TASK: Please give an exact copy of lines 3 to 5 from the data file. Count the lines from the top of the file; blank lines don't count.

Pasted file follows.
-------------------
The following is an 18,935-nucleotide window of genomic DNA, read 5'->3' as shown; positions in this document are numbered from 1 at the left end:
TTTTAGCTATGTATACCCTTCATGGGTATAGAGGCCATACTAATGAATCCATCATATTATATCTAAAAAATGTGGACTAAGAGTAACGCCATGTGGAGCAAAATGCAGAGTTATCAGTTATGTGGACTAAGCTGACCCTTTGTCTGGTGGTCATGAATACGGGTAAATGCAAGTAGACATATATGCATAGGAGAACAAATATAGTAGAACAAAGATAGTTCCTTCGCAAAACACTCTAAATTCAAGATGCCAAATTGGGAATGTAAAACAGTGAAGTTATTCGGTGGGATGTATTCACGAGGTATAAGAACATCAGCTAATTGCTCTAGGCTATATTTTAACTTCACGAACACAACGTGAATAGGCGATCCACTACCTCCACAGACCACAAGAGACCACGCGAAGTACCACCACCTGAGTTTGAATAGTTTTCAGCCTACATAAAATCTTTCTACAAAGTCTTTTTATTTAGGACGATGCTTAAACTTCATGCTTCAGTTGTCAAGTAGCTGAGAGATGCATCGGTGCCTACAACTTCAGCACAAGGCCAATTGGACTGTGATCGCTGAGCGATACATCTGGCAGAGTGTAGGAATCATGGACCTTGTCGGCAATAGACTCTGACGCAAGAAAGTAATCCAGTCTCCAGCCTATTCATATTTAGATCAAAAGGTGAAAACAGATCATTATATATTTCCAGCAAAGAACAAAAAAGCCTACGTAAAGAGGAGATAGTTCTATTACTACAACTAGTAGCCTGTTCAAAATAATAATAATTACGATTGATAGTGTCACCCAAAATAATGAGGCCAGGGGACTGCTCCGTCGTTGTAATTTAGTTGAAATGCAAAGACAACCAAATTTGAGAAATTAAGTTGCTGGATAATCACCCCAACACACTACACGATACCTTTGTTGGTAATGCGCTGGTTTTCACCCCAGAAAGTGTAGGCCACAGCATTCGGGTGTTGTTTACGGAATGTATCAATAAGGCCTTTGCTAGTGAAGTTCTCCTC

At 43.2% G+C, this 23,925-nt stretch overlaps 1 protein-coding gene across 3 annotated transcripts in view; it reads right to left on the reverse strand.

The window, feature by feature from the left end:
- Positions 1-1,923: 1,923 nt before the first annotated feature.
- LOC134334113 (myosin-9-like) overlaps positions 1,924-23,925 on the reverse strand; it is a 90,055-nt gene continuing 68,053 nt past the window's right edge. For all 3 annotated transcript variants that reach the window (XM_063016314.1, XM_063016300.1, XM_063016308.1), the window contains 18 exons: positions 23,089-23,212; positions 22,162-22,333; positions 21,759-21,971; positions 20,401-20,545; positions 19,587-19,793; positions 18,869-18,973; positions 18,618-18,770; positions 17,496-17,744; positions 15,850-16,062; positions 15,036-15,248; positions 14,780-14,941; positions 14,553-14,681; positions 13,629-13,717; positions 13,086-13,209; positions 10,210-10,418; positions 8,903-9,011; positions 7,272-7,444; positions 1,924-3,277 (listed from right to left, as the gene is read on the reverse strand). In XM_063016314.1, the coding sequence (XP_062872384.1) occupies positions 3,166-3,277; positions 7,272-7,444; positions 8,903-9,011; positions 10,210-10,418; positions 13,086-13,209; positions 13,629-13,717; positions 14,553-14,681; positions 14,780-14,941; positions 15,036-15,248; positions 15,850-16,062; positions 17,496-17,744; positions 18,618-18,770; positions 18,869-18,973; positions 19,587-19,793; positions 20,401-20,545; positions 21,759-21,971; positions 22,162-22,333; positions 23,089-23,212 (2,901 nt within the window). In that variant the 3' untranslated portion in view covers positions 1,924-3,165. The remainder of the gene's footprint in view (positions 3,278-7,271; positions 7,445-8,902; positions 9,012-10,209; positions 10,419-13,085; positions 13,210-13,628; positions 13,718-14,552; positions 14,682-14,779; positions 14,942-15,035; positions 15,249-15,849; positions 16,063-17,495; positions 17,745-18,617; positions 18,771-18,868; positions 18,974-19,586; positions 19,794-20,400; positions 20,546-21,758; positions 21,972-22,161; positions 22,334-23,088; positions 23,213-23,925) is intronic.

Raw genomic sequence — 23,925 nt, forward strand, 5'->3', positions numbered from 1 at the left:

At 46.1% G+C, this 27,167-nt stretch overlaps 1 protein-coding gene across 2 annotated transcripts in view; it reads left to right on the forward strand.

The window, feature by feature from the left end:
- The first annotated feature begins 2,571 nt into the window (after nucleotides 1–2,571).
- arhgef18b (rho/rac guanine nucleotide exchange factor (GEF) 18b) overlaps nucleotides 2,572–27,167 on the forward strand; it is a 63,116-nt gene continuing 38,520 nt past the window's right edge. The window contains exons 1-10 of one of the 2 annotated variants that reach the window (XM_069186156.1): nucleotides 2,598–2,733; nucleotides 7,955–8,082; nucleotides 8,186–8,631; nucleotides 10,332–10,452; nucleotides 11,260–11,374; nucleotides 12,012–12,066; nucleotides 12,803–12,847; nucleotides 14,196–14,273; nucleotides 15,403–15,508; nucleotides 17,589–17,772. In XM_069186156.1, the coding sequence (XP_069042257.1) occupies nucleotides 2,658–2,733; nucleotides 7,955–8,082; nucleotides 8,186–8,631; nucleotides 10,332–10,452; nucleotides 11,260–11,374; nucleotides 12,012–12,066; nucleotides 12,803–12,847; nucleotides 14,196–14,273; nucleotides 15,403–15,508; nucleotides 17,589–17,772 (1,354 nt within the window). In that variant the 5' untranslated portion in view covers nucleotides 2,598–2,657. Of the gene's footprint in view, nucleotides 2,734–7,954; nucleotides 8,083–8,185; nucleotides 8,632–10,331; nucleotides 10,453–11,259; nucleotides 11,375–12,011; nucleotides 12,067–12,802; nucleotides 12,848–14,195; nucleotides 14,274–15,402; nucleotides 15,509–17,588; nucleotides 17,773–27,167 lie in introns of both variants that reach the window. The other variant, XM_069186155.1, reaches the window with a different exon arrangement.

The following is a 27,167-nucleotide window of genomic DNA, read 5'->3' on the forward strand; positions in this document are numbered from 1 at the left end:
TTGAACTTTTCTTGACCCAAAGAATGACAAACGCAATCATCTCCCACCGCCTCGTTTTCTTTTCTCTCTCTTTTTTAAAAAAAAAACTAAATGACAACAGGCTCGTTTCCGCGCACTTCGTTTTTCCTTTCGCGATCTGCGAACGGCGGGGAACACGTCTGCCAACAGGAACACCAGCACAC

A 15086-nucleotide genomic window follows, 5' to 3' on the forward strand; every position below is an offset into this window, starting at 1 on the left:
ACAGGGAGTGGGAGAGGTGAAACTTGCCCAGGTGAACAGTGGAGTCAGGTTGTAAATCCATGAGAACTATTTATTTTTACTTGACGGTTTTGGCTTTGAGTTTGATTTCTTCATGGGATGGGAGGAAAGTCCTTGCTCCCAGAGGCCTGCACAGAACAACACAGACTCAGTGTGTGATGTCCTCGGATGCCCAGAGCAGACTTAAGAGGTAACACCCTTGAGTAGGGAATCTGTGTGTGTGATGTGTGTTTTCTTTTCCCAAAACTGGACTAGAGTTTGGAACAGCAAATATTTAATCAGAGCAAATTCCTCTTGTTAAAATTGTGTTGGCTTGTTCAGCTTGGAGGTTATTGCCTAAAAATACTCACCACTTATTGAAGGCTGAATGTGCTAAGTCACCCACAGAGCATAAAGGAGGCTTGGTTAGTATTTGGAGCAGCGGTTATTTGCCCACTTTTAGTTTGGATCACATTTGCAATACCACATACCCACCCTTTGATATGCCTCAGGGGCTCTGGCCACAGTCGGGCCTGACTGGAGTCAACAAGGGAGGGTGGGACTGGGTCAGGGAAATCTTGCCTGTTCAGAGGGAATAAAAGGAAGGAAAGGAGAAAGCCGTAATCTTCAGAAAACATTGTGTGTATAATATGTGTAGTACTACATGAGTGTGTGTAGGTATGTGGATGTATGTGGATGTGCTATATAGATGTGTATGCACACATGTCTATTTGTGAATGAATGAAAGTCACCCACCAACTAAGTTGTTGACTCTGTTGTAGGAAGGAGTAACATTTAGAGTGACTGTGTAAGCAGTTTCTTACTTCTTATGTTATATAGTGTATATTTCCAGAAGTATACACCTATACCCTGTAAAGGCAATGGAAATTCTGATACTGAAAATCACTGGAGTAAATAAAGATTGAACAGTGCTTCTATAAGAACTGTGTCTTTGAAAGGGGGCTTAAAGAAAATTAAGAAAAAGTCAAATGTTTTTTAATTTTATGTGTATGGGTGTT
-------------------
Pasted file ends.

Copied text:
At 43.2% G+C, this 23,925-nt stretch overlaps 1 protein-coding gene across 3 annotated transcripts in view; it reads right to left on the reverse strand.

The window, feature by feature from the left end:
- Positions 1-1,923: 1,923 nt before the first annotated feature.